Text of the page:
Perhaps most reminiscent of 2013 indie hit Gone Home, Dontnod’s Life is Strange is an episodic, narrative-focused drama, centering around a missing teenage girl and is set in the Pacific Northwest.
In the vein of Telltale Games’ popular adventure games, Dontnod is bringing Life is Strange to the world in five self-contained episodes, each of which being released roughly six weeks apart.
Life is Strange is a third-person “graphical adventure” that features a bit of social interplay between characters. Maxine Caulfield, the game’s protagonist, returns to her small Oregon hometown after a five-year absence, to find rebellious friend Chloe Price disturbed about the disappearance of a girlfriend. Scenes play out in teenage bedrooms, parks, and high schools.
There’s also one particularly special feature: The ability to rewind time lets you go back and redo any action between checkpoints. The choices you make will alter and affect the story in both the short and long-term; essentially, time travel is used to learn from the future, then to go back and affect the present.
Dontnod’s only previous game was the 2013 Capcom-published action title Remember Me, which struck a chord with gamers for its environments and science-fiction narrative. While the subject matter and setting are clearly different this time around, the two titles share much in common. As with Remember Me, for instance, Life Is Strange features a female lead character, with “gorgeous environments and incredibly slick presentation.”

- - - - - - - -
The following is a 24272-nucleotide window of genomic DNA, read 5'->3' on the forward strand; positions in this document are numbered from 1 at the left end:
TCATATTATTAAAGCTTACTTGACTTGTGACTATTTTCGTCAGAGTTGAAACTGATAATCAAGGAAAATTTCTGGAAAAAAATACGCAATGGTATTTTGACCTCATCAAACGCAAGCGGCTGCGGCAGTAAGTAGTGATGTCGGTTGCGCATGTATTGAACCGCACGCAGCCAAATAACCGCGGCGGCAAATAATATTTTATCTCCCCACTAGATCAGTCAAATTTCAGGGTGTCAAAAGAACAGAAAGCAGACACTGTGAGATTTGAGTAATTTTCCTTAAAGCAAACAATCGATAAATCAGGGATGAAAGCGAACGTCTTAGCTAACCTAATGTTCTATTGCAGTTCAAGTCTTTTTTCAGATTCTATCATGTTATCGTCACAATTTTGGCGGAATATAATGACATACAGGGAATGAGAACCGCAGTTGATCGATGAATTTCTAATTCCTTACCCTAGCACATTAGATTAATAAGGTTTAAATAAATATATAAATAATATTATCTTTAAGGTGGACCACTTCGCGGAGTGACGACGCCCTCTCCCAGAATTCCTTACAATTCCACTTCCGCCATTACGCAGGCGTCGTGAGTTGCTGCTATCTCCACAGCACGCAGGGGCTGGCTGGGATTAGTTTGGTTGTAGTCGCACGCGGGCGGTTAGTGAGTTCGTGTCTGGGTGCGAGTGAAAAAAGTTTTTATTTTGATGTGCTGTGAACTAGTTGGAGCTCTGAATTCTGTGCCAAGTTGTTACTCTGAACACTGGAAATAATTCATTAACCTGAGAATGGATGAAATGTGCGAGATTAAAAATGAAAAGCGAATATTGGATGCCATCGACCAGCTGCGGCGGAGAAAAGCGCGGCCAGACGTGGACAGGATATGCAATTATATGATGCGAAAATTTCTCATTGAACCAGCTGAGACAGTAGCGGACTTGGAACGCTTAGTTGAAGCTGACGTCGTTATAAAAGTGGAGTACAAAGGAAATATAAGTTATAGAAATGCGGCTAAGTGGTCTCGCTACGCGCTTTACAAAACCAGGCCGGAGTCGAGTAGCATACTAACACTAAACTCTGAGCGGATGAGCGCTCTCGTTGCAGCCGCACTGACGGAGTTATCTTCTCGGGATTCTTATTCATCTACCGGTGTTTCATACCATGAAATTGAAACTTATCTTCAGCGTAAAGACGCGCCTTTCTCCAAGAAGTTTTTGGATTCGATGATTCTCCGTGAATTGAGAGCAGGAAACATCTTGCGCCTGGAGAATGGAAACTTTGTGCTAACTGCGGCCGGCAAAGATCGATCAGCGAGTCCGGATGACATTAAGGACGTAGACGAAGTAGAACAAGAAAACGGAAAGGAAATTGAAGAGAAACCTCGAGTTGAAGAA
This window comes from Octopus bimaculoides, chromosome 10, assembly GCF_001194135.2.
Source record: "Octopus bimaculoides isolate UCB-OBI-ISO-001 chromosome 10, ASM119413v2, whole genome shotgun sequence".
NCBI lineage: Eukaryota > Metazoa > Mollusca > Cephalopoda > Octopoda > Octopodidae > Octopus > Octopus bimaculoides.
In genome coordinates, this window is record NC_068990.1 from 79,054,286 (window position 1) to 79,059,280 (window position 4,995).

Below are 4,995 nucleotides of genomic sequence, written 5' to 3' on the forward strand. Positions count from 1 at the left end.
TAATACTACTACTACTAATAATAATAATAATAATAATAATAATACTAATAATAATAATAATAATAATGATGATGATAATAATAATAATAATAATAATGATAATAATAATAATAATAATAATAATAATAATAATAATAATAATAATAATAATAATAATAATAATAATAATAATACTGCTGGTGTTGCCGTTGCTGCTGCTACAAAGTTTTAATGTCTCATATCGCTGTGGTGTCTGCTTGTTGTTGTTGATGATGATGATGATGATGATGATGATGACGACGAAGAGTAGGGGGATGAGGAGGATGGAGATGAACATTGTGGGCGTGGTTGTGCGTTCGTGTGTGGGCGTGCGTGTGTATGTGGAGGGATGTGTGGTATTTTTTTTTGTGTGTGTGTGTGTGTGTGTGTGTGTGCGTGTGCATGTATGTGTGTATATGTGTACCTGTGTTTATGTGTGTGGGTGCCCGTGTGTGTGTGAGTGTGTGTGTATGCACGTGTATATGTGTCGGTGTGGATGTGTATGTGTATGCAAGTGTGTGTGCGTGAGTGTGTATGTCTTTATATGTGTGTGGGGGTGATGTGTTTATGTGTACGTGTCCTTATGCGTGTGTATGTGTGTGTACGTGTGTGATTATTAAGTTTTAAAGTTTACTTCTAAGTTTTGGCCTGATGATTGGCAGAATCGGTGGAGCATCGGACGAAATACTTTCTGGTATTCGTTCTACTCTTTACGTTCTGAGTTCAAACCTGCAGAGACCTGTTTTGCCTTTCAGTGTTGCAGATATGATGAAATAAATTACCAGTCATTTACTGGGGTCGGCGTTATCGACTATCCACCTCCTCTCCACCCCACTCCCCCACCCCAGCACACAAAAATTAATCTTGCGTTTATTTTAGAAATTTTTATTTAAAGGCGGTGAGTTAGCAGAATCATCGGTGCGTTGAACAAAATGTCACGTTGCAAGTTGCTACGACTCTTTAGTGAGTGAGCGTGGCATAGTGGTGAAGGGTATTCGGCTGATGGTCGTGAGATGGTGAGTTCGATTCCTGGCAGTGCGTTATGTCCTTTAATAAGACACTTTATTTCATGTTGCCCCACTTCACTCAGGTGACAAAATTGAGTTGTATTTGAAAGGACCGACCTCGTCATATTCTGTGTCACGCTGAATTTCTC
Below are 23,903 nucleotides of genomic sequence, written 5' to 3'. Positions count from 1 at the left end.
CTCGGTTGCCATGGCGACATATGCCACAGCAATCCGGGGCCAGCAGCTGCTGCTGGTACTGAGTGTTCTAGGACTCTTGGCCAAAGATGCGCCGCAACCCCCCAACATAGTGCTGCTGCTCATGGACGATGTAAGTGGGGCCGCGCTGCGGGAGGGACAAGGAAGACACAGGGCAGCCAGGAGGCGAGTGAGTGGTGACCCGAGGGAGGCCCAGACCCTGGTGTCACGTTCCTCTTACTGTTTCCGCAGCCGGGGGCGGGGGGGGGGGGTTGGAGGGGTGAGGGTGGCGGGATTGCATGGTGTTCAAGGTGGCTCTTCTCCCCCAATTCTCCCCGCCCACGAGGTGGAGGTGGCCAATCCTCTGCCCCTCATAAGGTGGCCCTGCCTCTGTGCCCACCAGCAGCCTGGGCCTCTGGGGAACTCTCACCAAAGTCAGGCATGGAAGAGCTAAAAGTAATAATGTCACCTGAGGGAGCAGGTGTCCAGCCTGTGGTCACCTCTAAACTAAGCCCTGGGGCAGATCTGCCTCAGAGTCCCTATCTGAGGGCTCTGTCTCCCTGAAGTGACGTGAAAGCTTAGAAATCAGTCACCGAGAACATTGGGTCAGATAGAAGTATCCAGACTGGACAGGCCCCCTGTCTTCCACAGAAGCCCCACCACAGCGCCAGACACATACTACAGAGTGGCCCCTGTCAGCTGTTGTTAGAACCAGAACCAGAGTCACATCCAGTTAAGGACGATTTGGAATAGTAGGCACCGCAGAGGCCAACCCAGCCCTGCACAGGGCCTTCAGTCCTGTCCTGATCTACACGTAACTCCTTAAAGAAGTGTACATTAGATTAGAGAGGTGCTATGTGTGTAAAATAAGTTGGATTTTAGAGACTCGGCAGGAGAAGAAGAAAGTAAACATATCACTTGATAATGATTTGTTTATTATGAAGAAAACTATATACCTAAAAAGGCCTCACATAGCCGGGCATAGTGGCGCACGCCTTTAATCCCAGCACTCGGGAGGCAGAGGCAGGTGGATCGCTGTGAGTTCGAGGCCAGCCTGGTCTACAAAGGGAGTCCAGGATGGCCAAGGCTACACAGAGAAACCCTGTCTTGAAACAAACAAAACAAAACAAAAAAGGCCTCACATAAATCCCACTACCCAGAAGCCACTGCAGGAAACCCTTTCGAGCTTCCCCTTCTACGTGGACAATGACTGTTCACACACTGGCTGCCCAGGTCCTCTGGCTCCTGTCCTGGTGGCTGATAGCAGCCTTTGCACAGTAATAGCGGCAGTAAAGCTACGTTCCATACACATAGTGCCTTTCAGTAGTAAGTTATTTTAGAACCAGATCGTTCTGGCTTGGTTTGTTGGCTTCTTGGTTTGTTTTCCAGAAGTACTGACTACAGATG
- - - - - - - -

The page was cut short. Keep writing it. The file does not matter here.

Though the game is being published by renowned Japanese game publisher Square Enix, Life is Strange has the look and feel of an indie. It places a heavy emphasis on thematic ideas like a sense of tension around the presence of digital devices and social media, with characters yearning for a simpler past. It’s a story about everyday life in a small town, and the problems of unemployment, alcoholism, social bullying, and violence.
With an expected playtime of roughly one-and-a-half to two hours, the first episode features an indie folk-inspired soundtrack, realistic dialogue,
The first episode is available now on Xbox One and Xbox 360.
Source: Xbox Wire